Turkey meat examined for bird flu

We’ve all heard and read about the bird flu outbreak in Suffolk last week. Latest update from the Beeb:

Turkey meat examined for bird flu

The Food Standards Agency (FSA) is investigating whether meat infected with bird flu could have entered the food chain.

But it reassured consumers that infected turkey posed no risk to human health if the meat was properly cooked.

Officials now believe the H5N1 strain of the virus found in Suffolk is linked to one found in Hungary last month.

Bernard Matthews, the firm at the centre of the UK outbreak, has denied breaching rules on imports of meat.

‘The FSA confirmed it was looking into whether bird flu had entered the human food supply as part of the wider investigation into the outbreak at the turkey firm’s farm in Holton.

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Additionally – a comment in the Independent Online Edition from Joanna Lumley (who previously fronted a campaign against live animal export) asking people to spare a thought for the turkeys and asks why people are even eating them:

Joanna Lumley: Spare a thought for all those turkeys
Isn’t it time to wean ourselves off cheap meat at any cost?
Published: 08 February 2007

“In between the fear for our health, the victimising of wild birds, the finger-pointing at free-range poultry farmers, and the detective work on the Hungary-Bernard Matthews connection, we’ve spent scant time thinking about the turkeys whose carcasses are spewing out smoke from the incinerator in Staffordshire.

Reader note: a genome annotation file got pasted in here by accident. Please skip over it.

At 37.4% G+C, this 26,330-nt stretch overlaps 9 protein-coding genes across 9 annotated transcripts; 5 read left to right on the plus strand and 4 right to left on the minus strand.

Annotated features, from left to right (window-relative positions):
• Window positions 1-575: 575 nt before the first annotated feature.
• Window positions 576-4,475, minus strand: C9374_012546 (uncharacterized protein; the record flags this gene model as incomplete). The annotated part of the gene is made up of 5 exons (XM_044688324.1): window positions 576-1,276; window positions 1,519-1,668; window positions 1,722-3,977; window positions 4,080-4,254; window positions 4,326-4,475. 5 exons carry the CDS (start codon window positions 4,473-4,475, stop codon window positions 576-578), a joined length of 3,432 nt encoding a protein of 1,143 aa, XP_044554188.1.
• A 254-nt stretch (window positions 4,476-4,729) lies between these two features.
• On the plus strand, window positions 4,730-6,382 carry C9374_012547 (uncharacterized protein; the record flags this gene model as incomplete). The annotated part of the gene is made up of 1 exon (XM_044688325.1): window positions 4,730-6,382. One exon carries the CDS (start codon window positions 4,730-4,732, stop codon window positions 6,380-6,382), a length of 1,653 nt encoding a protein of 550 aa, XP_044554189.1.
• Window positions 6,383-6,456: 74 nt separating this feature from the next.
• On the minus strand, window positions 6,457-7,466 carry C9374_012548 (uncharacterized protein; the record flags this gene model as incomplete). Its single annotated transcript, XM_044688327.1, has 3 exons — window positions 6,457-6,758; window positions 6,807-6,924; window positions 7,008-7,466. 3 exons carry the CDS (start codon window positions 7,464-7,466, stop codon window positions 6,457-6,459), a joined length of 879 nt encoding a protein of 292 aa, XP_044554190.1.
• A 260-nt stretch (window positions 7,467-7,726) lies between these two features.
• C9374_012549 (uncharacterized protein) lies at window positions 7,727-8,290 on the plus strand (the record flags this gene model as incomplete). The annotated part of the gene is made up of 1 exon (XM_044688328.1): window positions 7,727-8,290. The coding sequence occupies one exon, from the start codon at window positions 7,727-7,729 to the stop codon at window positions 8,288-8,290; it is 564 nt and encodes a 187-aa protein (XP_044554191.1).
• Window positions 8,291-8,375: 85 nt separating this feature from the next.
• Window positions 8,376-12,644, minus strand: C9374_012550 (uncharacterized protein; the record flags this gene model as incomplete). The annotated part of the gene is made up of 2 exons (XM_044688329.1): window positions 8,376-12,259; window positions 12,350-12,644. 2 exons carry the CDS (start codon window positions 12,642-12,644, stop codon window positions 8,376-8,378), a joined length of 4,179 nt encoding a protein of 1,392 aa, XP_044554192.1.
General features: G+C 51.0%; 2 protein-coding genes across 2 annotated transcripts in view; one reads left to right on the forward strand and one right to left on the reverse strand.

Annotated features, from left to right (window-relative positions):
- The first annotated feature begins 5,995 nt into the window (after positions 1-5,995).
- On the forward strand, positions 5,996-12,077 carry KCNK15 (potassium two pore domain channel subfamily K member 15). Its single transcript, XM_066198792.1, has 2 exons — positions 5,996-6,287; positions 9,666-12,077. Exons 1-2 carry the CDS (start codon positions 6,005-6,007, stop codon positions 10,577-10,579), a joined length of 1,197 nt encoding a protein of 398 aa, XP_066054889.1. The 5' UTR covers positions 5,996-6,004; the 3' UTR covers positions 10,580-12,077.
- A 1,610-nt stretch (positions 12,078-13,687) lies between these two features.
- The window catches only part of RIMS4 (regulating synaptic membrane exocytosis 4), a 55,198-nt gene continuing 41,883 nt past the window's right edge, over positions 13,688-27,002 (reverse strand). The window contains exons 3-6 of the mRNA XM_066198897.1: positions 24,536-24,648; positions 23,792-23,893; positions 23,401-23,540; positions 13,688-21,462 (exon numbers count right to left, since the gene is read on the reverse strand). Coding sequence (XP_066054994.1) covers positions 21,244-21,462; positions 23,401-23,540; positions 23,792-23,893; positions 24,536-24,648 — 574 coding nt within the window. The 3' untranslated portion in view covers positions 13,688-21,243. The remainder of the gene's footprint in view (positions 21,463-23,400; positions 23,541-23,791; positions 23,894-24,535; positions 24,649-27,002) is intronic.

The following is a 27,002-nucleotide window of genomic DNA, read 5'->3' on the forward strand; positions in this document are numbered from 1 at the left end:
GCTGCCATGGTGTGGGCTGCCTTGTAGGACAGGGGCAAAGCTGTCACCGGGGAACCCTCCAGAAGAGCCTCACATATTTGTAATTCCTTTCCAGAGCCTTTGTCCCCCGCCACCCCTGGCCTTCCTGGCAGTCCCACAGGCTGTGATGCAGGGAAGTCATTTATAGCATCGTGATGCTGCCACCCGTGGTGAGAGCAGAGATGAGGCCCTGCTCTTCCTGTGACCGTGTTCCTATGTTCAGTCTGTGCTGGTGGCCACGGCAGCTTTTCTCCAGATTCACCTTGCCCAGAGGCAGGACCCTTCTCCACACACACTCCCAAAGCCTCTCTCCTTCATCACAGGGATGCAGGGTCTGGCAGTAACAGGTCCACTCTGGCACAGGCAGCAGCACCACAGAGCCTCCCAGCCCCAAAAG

What I’ve learnt about intensive turkey farming appals me. So, let’s spare a thought for those 159,000 turkeys in particular, and for their cousins, the 20 million turkeys we rear for their flesh each year in the UK. For the birds on that Suffolk factory farm, the end did not come swiftly. Instead, one can only imagine their panic as they were caught by the legs, hauled from their sheds, bundled into the killing crates and their helpless struggle before the gas took hold and unconsciousness mercifully put paid to fear and suffering for good.

This is meant to be the most humane method of mass slaughter for disease control, and less gruelling for the birds than suffocating to death by having the ventilation system shut down.

Let’s not forget the turkeys in the shed where the avian flu virus took hold. What agonies did they go through as the deadly infection infiltrated their lungs, their breathing became constricted and even the foul air of the shed became harder and harder to obtain?…”

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(Thanks Lindsay)

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